A 'Wear Your Goddamn Mask'-Themed Musical Playlist

Here are a few songs to help reinforce the notion that masks are this season's hottest fashion (and survival) accessory.

click to enlarge Put this on your face - Photo: Noah Syed
Photo: Noah Syed
Put this on your face

I think we can trace the culture war that has erupted over the wearing of masks to help dampen the advance of COVID-19 to an early press conference from our outgoing super-spreader-in-chief, President Donald J. Gameshow. In the nascent stages of the pandemic, the Great Trumpkin announced that the Centers for Disease Control and Prevention in Atlanta had recommended wearing masks to curb the contagion, a strong suggestion that our Fearless Leader watered down by claiming it was completely voluntary, adding that he wouldn't be wearing one.

And just like that, ignorance and rhetoric leapfrogged over science and logic. Suddenly, people who hadn't given a molecule of recent concern for the civil liberties of BIPOC, immigrants and the LGBTQ community were waving flags on the state house steps of every American capitol building and screaming about their inalienable right to govern their own health. It seemed lost on these freedom fighters that the mask was not protecting them from us, it was protecting us from them. Of course, it's been brought to light that masks actually do help with incoming prevention as well as outward spread, but even that revelation has been discounted as egghead nonsense, or worse, fake news.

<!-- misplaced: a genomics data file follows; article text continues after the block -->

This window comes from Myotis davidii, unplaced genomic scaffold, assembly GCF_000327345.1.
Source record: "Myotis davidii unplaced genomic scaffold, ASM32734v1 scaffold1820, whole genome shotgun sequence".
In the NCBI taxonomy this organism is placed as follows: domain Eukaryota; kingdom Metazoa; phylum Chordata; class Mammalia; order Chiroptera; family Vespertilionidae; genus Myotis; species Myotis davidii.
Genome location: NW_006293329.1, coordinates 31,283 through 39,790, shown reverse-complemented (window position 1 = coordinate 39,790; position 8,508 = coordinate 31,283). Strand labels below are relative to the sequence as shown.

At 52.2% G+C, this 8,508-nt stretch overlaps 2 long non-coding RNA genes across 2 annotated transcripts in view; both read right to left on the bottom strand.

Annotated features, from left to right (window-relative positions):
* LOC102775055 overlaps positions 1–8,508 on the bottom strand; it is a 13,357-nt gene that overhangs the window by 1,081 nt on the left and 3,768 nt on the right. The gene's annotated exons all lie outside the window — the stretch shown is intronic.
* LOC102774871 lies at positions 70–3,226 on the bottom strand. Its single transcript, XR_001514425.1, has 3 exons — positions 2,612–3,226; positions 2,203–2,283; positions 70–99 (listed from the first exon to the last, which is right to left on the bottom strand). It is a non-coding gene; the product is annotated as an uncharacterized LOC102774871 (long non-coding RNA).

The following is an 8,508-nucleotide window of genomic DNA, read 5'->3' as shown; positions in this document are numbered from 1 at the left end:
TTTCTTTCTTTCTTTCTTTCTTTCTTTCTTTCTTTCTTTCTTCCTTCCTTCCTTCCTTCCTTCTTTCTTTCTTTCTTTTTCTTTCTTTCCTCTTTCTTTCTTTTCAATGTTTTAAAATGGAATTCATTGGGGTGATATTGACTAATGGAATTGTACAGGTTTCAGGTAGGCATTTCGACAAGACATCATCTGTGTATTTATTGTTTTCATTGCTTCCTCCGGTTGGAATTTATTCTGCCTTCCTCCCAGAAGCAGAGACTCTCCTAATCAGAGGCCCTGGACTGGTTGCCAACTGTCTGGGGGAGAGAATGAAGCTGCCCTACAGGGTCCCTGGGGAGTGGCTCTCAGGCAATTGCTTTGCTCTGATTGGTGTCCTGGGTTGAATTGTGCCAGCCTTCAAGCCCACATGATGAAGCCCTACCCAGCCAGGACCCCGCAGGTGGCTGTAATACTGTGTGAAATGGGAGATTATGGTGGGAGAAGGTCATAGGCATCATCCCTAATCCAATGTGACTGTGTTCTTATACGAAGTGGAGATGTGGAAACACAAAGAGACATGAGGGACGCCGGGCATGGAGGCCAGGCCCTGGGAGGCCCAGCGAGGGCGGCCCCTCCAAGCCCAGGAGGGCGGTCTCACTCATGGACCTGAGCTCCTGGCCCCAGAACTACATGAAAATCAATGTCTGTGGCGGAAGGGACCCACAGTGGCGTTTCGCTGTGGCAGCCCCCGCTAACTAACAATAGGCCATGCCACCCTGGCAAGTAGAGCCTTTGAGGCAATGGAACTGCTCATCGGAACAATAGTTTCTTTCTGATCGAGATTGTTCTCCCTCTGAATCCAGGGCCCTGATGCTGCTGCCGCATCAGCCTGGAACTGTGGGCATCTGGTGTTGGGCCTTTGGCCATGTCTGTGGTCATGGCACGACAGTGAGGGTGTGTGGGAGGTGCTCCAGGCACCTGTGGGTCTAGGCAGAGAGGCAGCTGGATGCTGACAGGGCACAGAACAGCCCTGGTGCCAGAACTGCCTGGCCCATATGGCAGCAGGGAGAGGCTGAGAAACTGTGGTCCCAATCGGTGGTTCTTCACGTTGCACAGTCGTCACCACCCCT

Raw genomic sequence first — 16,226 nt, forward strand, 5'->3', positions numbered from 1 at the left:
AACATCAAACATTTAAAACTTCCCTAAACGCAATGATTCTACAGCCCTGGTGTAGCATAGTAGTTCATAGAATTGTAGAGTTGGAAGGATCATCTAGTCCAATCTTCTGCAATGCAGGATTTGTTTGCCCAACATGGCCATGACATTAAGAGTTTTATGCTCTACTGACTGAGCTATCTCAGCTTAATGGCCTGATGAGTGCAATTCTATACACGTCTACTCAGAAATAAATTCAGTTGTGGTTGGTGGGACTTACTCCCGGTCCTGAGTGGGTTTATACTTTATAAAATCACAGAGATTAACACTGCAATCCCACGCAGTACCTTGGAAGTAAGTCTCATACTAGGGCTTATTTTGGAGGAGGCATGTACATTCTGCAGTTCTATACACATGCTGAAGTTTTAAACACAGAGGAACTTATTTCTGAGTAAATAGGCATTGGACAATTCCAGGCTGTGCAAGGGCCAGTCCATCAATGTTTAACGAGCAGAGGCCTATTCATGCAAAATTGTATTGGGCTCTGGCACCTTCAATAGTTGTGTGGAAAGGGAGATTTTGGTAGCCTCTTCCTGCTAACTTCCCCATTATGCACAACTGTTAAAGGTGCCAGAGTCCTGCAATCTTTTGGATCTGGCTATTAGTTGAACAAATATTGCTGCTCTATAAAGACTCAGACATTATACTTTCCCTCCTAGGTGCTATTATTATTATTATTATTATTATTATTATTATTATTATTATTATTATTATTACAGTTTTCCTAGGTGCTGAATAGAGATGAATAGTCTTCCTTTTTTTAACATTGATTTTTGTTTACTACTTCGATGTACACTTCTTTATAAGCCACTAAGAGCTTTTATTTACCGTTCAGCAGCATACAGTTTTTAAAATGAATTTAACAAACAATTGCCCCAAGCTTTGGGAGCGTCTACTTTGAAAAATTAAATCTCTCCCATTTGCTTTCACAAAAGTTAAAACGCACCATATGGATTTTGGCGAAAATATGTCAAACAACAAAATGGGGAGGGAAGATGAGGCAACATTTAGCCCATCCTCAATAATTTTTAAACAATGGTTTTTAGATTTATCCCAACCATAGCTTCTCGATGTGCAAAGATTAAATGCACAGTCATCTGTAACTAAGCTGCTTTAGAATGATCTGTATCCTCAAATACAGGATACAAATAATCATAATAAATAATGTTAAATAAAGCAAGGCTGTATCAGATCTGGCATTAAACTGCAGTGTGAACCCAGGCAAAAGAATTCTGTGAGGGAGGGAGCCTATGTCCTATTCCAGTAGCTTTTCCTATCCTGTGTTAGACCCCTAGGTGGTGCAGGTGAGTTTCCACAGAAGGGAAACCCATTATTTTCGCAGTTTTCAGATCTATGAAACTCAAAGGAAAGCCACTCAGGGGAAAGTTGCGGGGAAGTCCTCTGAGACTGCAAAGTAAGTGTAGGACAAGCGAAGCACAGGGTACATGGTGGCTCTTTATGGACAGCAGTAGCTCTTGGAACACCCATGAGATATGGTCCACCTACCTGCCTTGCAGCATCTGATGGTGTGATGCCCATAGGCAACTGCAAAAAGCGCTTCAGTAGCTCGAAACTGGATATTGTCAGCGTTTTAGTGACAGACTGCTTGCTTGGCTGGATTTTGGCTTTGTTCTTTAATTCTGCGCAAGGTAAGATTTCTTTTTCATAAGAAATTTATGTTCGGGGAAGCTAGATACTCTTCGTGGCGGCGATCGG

There are several levels of protest within the mask-denying contingent. The truly belligerent wear no mask at all, in absolute defiance of reason and common sense. Others cover just their mouths, leaving their nasal passages exposed; we gently remind these titans of intellect that the blowholes over your upper lip are where nurses shove a long swab up between your eyes to see if you have the virus. It follows that the cavity they're exploring is a wet petri dish for COVID and your nostrils are an open faucet to the world at large. Still others go to the ridiculous extreme of wearing their mask on their chin, as if they were restaurant cooks who've been instructed to restrain their ZZ Top beardhairs in order to keep them out of the daily special. And don't even get me started on masks as the new litter; parking lots are beginning to look like graveyards for paper face coverings.

This level of stupidity is intolerable. In a country where “No Shoes, No Shirt, No Service” is enforced with jackboot authority, because of legitimate health concerns, the wearing of masks to slow the spread of a disease that has killed over a quarter of a million U.S. citizens is scorned because it was a government mandate and proof of the creeping control of a nanny state. The irony is that the overwhelming majority of these lunkheads are all sporting scars from their smallpox and tuberculosis vaccinations; if their parents had screamed about the nanny state back in the '50s, they might not have lived long enough to see the Beatles on Ed Sullivan.